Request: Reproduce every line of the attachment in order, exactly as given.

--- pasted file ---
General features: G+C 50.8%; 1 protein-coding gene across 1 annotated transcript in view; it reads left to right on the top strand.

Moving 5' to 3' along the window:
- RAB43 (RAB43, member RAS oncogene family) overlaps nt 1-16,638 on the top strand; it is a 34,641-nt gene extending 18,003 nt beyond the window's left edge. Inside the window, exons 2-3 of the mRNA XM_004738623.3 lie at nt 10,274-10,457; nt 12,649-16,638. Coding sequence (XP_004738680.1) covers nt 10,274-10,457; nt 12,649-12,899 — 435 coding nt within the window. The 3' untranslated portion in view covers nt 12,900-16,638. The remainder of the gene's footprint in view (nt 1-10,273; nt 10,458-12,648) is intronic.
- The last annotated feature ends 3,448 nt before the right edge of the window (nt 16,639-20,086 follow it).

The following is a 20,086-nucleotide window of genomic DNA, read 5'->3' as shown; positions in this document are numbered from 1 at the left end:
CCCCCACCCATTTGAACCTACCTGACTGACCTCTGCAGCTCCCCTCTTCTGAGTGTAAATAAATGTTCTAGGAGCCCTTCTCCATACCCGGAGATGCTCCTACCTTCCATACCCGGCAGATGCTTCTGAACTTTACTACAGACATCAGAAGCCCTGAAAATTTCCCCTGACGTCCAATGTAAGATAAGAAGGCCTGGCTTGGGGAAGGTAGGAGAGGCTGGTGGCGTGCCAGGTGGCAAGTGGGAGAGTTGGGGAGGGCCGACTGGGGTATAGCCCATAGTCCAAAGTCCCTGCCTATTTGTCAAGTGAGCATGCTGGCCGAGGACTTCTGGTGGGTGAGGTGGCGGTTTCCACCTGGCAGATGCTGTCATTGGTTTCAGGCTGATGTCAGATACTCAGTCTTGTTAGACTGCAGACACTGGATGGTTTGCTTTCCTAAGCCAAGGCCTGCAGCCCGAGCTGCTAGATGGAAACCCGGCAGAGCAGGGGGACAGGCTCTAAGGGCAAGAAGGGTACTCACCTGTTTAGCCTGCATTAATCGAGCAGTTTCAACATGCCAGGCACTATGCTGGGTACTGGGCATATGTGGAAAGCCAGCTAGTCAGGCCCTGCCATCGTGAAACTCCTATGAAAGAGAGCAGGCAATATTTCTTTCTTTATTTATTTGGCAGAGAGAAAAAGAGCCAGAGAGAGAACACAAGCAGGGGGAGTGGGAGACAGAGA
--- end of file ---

General features: G+C 50.8%; 1 protein-coding gene across 1 annotated transcript in view; it reads left to right on the top strand.

Moving 5' to 3' along the window:
- RAB43 (RAB43, member RAS oncogene family) overlaps nt 1-16,638 on the top strand; it is a 34,641-nt gene extending 18,003 nt beyond the window's left edge. Inside the window, exons 2-3 of the mRNA XM_004738623.3 lie at nt 10,274-10,457; nt 12,649-16,638. Coding sequence (XP_004738680.1) covers nt 10,274-10,457; nt 12,649-12,899 — 435 coding nt within the window. The 3' untranslated portion in view covers nt 12,900-16,638. The remainder of the gene's footprint in view (nt 1-10,273; nt 10,458-12,648) is intronic.
- The last annotated feature ends 3,448 nt before the right edge of the window (nt 16,639-20,086 follow it).

The following is a 20,086-nucleotide window of genomic DNA, read 5'->3' as shown; positions in this document are numbered from 1 at the left end:
CCCCCACCCATTTGAACCTACCTGACTGACCTCTGCAGCTCCCCTCTTCTGAGTGTAAATAAATGTTCTAGGAGCCCTTCTCCATACCCGGAGATGCTCCTACCTTCCATACCCGGCAGATGCTTCTGAACTTTACTACAGACATCAGAAGCCCTGAAAATTTCCCCTGACGTCCAATGTAAGATAAGAAGGCCTGGCTTGGGGAAGGTAGGAGAGGCTGGTGGCGTGCCAGGTGGCAAGTGGGAGAGTTGGGGAGGGCCGACTGGGGTATAGCCCATAGTCCAAAGTCCCTGCCTATTTGTCAAGTGAGCATGCTGGCCGAGGACTTCTGGTGGGTGAGGTGGCGGTTTCCACCTGGCAGATGCTGTCATTGGTTTCAGGCTGATGTCAGATACTCAGTCTTGTTAGACTGCAGACACTGGATGGTTTGCTTTCCTAAGCCAAGGCCTGCAGCCCGAGCTGCTAGATGGAAACCCGGCAGAGCAGGGGGACAGGCTCTAAGGGCAAGAAGGGTACTCACCTGTTTAGCCTGCATTAATCGAGCAGTTTCAACATGCCAGGCACTATGCTGGGTACTGGGCATATGTGGAAAGCCAGCTAGTCAGGCCCTGCCATCGTGAAACTCCTATGAAAGAGAGCAGGCAATATTTCTTTCTTTATTTATTTGGCAGAGAGAAAAAGAGCCAGAGAGAGAACACAAGCAGGGGGAGTGGGAGACAGAGA